“She is like so many in Bruxelles, not taken with the new nation they are part of, and not really eager for Napoleon’s return either. Most are as placid as can be with any future that comes along. But I also fear she they would not approve of my associating with the Englishmen.”
“Even if I were to become an aide-de-camp to the Duke, I suppose?”
“Especially then, they would disapprove. Or perhaps not, for I know they are curious about him and might ply you with questions.”
“Well, no chance of that. My cavalry regiment has an Englishman with a Dutch-sounding name as our commander. General Vandeleur. They might like that fellow’s name.”
“Or perhaps not. Many here are not warm to the Dutch. They are very opinionated you know. They like no one but themselves. They have been ruled by this one and that one – the French, the Austrians, and none have cared for the benefit of the local people. Napoleon viewed them as sources of money and men for his wars. And still will, when and if he gets here. In the interim, they don’t like being ruled by the House of Orange either.”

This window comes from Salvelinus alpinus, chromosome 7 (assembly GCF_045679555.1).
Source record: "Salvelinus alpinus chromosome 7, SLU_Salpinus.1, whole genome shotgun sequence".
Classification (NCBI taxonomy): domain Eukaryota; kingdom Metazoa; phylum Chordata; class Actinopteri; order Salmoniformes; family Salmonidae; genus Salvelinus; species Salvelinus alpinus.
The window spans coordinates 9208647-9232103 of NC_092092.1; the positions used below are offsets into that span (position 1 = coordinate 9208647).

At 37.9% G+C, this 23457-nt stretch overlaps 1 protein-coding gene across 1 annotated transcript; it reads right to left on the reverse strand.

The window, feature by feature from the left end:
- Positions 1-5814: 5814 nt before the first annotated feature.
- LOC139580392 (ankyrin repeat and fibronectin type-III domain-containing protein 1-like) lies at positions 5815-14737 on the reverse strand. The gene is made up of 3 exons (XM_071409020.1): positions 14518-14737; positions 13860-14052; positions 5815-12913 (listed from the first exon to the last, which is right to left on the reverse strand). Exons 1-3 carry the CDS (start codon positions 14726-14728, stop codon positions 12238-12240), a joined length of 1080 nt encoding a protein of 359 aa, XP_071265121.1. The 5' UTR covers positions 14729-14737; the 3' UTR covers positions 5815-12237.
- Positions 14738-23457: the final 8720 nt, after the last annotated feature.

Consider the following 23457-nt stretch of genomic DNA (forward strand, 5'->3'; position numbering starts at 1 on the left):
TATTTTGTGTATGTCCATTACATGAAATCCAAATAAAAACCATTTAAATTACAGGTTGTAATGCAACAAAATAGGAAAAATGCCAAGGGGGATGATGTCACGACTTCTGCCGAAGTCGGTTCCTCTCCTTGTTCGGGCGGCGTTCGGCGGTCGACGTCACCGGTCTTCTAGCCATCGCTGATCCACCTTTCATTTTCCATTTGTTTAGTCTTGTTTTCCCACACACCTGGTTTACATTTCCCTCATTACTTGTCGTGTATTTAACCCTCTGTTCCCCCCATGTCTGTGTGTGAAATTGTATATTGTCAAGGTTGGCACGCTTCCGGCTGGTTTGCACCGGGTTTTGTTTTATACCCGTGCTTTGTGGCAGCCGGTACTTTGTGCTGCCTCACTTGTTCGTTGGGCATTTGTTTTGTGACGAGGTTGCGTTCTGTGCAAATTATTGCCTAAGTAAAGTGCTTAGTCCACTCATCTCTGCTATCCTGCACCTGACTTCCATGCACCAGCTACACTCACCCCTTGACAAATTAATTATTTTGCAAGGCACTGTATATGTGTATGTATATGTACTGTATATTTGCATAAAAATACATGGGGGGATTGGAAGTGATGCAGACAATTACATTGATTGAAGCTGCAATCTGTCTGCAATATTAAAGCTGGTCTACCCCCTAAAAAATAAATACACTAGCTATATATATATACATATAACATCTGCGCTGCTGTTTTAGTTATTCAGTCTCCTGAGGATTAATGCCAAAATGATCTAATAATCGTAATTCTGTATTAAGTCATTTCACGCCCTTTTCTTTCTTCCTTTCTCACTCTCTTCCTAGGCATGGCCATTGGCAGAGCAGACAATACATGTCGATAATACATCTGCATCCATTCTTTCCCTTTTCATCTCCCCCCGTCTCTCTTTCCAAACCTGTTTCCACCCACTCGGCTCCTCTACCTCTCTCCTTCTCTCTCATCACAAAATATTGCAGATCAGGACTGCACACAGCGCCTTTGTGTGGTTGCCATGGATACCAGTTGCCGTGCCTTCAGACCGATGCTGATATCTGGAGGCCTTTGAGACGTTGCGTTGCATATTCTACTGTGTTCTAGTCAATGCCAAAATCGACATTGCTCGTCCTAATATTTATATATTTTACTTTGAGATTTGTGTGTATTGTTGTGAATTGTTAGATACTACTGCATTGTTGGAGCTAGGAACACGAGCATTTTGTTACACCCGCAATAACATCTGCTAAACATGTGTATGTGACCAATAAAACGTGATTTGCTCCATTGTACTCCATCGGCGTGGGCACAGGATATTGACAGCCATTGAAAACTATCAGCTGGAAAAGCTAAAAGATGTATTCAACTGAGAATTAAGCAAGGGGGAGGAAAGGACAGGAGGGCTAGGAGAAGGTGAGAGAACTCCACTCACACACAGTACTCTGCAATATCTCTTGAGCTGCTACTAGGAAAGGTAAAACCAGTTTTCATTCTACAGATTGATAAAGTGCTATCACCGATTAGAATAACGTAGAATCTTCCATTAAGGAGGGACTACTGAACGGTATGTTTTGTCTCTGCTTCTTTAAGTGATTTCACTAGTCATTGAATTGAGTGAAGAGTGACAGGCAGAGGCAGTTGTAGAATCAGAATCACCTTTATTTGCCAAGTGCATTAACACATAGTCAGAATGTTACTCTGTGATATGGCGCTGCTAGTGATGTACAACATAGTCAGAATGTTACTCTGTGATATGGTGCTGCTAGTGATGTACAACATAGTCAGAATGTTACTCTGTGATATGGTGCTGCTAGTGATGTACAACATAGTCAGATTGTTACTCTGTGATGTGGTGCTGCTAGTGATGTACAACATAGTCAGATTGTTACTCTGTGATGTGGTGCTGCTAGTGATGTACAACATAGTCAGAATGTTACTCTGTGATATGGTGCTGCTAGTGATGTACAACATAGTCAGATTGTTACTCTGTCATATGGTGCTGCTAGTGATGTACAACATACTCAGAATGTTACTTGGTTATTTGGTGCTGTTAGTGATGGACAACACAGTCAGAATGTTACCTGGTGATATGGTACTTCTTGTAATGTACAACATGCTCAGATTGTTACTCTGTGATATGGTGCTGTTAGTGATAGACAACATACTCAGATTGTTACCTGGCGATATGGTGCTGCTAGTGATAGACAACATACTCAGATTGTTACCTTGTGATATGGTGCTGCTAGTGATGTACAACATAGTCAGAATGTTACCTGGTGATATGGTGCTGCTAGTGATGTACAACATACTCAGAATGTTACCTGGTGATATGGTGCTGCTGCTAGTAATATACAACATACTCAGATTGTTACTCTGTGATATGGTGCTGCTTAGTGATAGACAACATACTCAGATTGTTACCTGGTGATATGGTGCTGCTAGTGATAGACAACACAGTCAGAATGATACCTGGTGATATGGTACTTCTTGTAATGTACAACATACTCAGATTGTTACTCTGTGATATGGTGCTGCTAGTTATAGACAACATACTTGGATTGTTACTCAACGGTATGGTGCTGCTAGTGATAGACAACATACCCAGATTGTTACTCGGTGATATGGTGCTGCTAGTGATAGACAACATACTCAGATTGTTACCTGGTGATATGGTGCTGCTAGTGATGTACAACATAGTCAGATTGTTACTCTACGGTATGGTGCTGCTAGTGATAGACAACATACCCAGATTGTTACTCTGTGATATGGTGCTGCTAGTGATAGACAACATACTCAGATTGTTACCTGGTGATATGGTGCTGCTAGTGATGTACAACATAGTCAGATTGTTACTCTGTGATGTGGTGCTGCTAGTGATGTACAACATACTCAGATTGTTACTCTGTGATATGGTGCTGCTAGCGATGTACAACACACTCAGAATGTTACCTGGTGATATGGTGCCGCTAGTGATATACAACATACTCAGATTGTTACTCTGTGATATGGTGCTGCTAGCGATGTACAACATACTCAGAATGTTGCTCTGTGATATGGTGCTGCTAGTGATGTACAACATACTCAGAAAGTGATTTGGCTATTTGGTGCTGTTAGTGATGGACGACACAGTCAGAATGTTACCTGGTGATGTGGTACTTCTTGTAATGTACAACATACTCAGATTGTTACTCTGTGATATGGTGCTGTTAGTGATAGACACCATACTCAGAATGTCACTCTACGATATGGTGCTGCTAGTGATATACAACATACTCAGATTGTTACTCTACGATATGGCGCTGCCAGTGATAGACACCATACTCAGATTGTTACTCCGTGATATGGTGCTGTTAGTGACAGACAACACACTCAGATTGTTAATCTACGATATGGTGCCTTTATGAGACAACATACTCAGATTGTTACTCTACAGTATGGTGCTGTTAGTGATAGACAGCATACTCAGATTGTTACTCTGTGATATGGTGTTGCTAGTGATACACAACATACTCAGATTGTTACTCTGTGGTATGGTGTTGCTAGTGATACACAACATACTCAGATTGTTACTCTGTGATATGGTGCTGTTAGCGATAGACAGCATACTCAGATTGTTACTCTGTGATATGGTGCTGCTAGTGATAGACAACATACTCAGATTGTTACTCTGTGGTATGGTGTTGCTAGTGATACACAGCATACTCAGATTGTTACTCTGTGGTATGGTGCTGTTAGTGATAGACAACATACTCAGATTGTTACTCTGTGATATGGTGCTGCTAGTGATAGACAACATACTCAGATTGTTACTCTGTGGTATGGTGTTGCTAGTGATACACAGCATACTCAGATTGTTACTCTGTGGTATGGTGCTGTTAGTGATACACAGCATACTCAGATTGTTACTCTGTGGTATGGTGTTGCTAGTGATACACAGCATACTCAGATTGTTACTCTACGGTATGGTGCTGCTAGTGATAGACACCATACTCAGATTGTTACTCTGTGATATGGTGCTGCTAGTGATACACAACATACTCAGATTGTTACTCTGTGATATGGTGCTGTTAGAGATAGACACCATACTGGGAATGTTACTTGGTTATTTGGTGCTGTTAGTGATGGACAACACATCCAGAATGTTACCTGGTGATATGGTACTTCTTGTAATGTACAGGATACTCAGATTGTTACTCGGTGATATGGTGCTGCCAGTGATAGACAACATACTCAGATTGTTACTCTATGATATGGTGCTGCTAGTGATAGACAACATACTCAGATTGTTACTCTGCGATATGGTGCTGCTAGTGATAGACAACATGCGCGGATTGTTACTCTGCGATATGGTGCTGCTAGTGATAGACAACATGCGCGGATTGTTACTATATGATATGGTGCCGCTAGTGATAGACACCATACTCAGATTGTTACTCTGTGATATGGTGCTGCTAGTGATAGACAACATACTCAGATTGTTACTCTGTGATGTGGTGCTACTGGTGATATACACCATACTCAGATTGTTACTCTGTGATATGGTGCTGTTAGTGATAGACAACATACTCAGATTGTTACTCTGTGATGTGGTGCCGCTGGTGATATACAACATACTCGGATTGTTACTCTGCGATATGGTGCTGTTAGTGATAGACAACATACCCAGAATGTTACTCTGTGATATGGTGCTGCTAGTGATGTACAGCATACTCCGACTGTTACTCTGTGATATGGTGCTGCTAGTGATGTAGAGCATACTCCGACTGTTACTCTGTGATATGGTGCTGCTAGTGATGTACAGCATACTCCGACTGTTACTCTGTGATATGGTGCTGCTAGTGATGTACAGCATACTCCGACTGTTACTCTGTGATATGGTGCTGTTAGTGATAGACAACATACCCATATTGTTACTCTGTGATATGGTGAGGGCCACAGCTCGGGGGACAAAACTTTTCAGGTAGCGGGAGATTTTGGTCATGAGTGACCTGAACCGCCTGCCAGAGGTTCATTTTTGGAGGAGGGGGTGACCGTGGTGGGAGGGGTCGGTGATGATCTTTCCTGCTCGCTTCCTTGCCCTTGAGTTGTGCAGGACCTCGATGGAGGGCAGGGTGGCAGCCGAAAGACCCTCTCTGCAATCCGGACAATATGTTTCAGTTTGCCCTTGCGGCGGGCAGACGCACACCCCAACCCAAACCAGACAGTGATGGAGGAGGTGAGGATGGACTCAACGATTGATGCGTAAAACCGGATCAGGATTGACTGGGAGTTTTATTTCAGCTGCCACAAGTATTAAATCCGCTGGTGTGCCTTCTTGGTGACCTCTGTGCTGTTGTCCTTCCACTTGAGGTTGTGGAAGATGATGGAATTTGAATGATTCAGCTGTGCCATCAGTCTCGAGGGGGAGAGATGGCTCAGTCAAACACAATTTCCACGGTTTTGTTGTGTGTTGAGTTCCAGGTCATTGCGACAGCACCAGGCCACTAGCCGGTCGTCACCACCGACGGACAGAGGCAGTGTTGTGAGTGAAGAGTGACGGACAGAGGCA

“What a mess your Empereur has made of Europe. Or am I stamping on your toes there? Perhaps you agree with your aunt?”
About the Author
Victoria Hinshaw lives in the Regency. Really. Most of the year, her residence is high above the shore of Lake Michigan in the Regency House in Wisconsin though she spends the winters in Naples, Florida. Her novels, formerly published with Kensington Zebra, are now available also as e-books. She is an eager traveler, especially to England, though she loved her last trip to France where she visited Josphine Bonaparte’s estate, Malmaison, outside Paris. The house is now a museum and has wonderful gardens full of roses, though whether any of them are descendants of her originals we cannot tell.